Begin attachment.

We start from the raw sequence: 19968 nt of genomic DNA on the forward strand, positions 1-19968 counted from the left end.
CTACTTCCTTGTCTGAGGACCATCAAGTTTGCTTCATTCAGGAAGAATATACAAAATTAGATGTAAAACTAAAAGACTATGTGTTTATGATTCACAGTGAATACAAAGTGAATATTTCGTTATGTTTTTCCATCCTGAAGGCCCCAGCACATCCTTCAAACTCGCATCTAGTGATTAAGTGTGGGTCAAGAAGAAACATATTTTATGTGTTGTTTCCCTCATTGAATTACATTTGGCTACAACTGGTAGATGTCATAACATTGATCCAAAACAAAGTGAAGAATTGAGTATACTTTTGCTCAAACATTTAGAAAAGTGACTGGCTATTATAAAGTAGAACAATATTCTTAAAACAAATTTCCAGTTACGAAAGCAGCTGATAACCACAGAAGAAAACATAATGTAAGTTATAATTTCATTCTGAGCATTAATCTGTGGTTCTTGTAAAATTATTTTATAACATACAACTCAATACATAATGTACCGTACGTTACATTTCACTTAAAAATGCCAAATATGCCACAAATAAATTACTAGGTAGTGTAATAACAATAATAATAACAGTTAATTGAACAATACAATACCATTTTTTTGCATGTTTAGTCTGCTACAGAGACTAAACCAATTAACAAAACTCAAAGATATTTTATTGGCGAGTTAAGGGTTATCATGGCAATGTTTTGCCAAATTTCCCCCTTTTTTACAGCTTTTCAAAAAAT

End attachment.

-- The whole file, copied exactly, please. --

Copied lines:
We start from the raw sequence: 19968 nt of genomic DNA on the forward strand, positions 1-19968 counted from the left end.
CTACTTCCTTGTCTGAGGACCATCAAGTTTGCTTCATTCAGGAAGAATATACAAAATTAGATGTAAAACTAAAAGACTATGTGTTTATGATTCACAGTGAATACAAAGTGAATATTTCGTTATGTTTTTCCATCCTGAAGGCCCCAGCACATCCTTCAAACTCGCATCTAGTGATTAAGTGTGGGTCAAGAAGAAACATATTTTATGTGTTGTTTCCCTCATTGAATTACATTTGGCTACAACTGGTAGATGTCATAACATTGATCCAAAACAAAGTGAAGAATTGAGTATACTTTTGCTCAAACATTTAGAAAAGTGACTGGCTATTATAAAGTAGAACAATATTCTTAAAACAAATTTCCAGTTACGAAAGCAGCTGATAACCACAGAAGAAAACATAATGTAAGTTATAATTTCATTCTGAGCATTAATCTGTGGTTCTTGTAAAATTATTTTATAACATACAACTCAATACATAATGTACCGTACGTTACATTTCACTTAAAAATGCCAAATATGCCACAAATAAATTACTAGGTAGTGTAATAACAATAATAATAACAGTTAATTGAACAATACAATACCATTTTTTTGCATGTTTAGTCTGCTACAGAGACTAAACCAATTAACAAAACTCAAAGATATTTTATTGGCGAGTTAAGGGTTATCATGGCAATGTTTTGCCAAATTTCCCCCTTTTTTACAGCTTTTCAAAAAAT